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Periodontal Diseases

Periodontal diseases can be classified as infections that affect the bone that holds the teeth in place, as well as the gums. Severe periodontal disease can increase blood sugar, contributing to the amount of time when the body must function with high levels of blood sugar. This increases the risk to diabetic complications, making it vital that diabetics with periodontal disease treat and eliminate the infection.

The link between diabetes and gum disease stems from poor blood circulation, which is one of the major risks for diabetics. The disease slows circulation and reduces the body’s resistance to infection, which puts those struggling with it at greater risk for periodontal infections. When a body suffers from diabetes, blood vessel structure is altered. This will affect and lower blood flow, which then weakens the bone and the gums, leaving them prone to infection.

On top of that, high glucose levels in saliva promote growth of bacteria that contribute to gum problems, as higher levels of glucose may be present in mouth fluids. In fact, those diabetics who are also smokers are far more likely to struggle with all types of mouth disease. All of this will contribute to the growth of bacteria that cause diseases.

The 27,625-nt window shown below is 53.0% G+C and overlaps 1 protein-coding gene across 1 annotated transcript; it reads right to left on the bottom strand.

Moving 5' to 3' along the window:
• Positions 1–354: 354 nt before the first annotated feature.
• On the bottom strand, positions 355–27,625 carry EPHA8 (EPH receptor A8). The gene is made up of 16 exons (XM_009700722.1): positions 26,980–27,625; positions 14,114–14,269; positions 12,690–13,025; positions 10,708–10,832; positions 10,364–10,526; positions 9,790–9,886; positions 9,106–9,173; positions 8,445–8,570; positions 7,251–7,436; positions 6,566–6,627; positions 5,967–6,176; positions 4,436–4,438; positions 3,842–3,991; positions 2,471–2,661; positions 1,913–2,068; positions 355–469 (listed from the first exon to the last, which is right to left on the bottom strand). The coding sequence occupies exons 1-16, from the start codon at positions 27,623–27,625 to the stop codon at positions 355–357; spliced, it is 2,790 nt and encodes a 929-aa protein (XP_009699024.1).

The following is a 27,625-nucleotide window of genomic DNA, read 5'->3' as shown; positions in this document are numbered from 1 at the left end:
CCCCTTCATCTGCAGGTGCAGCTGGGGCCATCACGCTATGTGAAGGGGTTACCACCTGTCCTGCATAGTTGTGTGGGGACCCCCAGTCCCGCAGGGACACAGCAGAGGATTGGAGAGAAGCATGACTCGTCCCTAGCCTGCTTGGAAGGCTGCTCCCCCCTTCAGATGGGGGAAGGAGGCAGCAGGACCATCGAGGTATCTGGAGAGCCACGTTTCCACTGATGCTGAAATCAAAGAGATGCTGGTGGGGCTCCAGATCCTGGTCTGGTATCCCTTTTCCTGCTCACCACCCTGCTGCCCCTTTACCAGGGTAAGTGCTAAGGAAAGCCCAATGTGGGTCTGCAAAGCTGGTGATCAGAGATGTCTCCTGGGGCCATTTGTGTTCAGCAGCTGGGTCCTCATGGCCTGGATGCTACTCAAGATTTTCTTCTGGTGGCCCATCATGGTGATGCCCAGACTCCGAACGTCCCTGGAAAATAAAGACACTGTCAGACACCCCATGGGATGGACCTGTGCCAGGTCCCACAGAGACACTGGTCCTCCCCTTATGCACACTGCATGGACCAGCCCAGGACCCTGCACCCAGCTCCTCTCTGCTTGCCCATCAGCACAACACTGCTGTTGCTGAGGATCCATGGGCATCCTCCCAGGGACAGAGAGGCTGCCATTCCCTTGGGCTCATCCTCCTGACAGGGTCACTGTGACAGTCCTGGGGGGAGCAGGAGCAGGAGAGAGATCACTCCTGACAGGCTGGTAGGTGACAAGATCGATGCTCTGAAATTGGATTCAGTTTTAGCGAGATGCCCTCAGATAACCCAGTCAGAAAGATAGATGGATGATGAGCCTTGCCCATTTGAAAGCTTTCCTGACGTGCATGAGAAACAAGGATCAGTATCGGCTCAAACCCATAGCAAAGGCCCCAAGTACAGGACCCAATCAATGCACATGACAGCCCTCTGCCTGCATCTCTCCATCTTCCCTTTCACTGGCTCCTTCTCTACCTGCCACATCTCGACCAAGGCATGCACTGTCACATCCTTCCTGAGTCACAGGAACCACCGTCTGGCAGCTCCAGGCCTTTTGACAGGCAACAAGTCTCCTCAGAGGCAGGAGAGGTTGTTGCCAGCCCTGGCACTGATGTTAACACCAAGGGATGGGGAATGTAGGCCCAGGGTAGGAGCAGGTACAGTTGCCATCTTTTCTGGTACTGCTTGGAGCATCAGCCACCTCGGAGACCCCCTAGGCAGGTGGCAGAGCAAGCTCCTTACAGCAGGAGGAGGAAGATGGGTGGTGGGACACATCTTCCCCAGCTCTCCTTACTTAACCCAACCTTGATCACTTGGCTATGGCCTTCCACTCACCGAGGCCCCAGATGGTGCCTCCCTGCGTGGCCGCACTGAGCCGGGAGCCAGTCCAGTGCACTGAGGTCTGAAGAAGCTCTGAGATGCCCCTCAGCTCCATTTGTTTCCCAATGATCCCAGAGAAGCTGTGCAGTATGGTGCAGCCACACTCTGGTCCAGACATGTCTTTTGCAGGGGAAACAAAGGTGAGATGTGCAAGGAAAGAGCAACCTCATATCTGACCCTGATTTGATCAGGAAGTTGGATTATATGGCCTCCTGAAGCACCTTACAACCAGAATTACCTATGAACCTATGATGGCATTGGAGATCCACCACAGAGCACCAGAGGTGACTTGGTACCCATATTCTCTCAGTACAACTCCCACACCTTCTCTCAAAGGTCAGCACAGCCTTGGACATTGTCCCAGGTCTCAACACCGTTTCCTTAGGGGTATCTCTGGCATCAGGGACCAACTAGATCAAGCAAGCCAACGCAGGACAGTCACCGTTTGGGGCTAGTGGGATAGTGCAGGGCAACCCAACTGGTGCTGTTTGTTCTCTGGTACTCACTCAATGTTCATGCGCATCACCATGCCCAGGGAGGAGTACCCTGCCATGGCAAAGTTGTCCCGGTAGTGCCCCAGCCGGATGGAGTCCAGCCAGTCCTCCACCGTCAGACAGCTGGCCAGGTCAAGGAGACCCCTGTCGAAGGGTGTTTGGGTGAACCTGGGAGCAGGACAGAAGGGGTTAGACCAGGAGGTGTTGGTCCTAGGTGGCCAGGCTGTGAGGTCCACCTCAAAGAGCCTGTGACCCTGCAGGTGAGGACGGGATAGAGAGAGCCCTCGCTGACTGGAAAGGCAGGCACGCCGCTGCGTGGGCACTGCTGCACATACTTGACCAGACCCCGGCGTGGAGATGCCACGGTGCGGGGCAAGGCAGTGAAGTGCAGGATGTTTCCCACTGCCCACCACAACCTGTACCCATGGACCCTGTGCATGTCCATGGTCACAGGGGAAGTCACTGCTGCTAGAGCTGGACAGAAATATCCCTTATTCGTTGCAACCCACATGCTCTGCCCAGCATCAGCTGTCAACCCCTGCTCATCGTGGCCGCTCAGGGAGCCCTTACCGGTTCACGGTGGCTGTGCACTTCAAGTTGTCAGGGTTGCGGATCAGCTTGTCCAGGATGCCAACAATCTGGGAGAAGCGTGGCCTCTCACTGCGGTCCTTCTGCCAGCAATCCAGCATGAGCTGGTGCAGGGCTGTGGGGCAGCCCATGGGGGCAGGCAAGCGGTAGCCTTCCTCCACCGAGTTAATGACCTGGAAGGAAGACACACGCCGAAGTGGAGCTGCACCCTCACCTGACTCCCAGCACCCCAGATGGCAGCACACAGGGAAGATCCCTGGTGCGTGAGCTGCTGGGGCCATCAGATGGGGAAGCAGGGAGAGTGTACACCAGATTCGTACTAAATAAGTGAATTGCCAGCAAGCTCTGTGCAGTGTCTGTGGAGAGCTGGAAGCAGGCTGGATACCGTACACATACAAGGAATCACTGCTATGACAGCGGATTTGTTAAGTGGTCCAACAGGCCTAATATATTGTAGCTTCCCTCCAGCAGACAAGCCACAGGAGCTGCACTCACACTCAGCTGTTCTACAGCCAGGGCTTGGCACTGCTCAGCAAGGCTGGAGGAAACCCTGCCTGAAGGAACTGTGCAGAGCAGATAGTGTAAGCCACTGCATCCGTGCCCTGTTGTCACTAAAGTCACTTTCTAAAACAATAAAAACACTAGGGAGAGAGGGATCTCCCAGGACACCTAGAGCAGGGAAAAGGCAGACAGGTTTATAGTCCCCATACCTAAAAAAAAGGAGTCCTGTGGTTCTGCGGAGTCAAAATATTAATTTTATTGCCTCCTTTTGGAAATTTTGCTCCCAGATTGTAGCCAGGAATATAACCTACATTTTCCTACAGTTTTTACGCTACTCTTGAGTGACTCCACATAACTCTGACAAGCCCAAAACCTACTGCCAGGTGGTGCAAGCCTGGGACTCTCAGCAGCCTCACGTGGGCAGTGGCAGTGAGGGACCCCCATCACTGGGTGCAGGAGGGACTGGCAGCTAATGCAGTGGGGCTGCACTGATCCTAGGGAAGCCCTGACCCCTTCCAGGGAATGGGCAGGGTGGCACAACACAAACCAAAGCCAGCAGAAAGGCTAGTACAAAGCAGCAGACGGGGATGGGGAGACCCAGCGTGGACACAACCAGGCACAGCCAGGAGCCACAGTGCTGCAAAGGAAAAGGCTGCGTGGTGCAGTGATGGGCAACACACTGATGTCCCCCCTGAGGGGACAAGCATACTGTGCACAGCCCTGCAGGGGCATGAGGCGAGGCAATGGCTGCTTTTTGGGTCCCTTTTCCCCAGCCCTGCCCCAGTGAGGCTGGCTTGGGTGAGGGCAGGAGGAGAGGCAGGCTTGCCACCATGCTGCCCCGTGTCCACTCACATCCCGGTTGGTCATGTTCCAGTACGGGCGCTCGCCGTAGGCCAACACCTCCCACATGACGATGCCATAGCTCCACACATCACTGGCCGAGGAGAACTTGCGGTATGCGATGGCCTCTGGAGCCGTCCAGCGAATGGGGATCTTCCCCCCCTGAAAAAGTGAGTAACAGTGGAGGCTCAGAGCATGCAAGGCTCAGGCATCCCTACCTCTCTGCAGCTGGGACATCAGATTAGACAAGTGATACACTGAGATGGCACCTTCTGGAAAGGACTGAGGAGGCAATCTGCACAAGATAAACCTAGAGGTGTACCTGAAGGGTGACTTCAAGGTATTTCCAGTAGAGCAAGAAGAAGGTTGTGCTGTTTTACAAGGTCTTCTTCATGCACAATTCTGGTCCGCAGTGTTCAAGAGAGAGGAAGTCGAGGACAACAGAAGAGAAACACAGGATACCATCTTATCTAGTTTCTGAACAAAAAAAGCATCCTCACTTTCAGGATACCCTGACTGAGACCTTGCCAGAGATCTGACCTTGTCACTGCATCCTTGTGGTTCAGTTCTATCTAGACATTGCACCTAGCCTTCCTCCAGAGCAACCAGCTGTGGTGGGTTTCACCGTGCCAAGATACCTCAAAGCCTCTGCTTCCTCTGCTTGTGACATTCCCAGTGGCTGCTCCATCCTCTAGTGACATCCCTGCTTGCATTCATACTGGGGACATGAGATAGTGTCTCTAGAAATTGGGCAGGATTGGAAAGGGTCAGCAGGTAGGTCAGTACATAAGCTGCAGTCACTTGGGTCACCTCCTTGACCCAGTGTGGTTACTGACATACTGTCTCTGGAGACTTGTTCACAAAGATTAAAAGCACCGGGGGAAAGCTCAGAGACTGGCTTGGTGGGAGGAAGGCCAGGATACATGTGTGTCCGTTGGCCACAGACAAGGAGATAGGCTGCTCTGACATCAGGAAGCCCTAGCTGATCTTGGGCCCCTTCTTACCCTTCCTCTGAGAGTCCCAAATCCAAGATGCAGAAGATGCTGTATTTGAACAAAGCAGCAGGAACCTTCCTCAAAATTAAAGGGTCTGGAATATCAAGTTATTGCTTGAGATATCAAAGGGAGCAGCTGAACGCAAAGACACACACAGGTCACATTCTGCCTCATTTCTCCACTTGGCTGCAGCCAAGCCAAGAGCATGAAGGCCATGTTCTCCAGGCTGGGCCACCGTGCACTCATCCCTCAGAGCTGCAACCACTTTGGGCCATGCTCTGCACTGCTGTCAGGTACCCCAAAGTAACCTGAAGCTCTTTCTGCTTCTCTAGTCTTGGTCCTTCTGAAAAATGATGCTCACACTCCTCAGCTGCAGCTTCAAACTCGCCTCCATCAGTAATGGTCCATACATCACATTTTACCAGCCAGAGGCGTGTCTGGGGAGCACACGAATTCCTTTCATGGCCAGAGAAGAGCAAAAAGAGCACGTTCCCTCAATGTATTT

Whether you’re diabetic or not, it’s important to know the symptoms of gum disease. Here’s a partial list:

• Swollen gums that tend to bleed easily, especially when stimulated by brushing or flossing
• Gums separating from teeth
• Loose teeth
• Frequent bad breath
• A change in the way teeth fit together, or the way partials or dentures fit
• Swollen, red and tender gums

A few tips on how to prevent gum disease, particularly if you are a diabetic:

• Maintain control over your blood sugar levels
• If you smoke, kick the habit
• Stick with your regular dental check-up and cleaning schedule
• Brush and floss every day
• Eat a healthy diet

A good dental health program including regular brushing and flossing will go a long way to prevent dental problems associated with diabetes. Doing all the things that keep your diabetes in check, such as maintaining a proper diet and exercise program will help manage your blood sugar and reduce the risk of periodontitis. Finally, if you are managing diabetes, at your next dental appointment be sure to let them know so they may check for any signs of early gum disease. If diagnosed in the early stages, known as gingivitis, it can be treated and reversed. If treatment is not received, a more serious and advanced stage, called periodontitis may follow, which includes irreversible bone loss.

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